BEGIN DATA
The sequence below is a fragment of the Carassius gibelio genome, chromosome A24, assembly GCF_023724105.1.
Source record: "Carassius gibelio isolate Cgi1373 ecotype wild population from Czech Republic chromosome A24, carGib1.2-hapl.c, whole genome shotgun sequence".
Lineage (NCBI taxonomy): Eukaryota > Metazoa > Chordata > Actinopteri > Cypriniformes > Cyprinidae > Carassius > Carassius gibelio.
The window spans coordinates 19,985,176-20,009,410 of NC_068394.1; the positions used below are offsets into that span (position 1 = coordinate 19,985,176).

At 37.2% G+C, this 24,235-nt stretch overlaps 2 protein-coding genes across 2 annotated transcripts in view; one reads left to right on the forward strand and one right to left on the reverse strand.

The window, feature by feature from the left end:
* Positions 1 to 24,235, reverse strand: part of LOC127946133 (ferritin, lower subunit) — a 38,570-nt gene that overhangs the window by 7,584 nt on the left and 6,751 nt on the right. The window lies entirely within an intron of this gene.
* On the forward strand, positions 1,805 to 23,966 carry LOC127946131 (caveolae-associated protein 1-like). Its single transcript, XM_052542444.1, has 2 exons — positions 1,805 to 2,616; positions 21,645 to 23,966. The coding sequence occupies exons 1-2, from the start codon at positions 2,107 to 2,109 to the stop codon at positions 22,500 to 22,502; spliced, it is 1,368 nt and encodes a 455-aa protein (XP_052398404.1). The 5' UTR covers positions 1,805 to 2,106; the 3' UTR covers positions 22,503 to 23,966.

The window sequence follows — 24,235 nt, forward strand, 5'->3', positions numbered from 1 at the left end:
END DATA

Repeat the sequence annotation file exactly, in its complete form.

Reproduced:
The sequence below is a fragment of the Carassius gibelio genome, chromosome A24, assembly GCF_023724105.1.
Source record: "Carassius gibelio isolate Cgi1373 ecotype wild population from Czech Republic chromosome A24, carGib1.2-hapl.c, whole genome shotgun sequence".
Lineage (NCBI taxonomy): Eukaryota > Metazoa > Chordata > Actinopteri > Cypriniformes > Cyprinidae > Carassius > Carassius gibelio.
The window spans coordinates 19,985,176-20,009,410 of NC_068394.1; the positions used below are offsets into that span (position 1 = coordinate 19,985,176).

At 37.2% G+C, this 24,235-nt stretch overlaps 2 protein-coding genes across 2 annotated transcripts in view; one reads left to right on the forward strand and one right to left on the reverse strand.

The window, feature by feature from the left end:
* Positions 1 to 24,235, reverse strand: part of LOC127946133 (ferritin, lower subunit) — a 38,570-nt gene that overhangs the window by 7,584 nt on the left and 6,751 nt on the right. The window lies entirely within an intron of this gene.
* On the forward strand, positions 1,805 to 23,966 carry LOC127946131 (caveolae-associated protein 1-like). Its single transcript, XM_052542444.1, has 2 exons — positions 1,805 to 2,616; positions 21,645 to 23,966. The coding sequence occupies exons 1-2, from the start codon at positions 2,107 to 2,109 to the stop codon at positions 22,500 to 22,502; spliced, it is 1,368 nt and encodes a 455-aa protein (XP_052398404.1). The 5' UTR covers positions 1,805 to 2,106; the 3' UTR covers positions 22,503 to 23,966.

The window sequence follows — 24,235 nt, forward strand, 5'->3', positions numbered from 1 at the left end: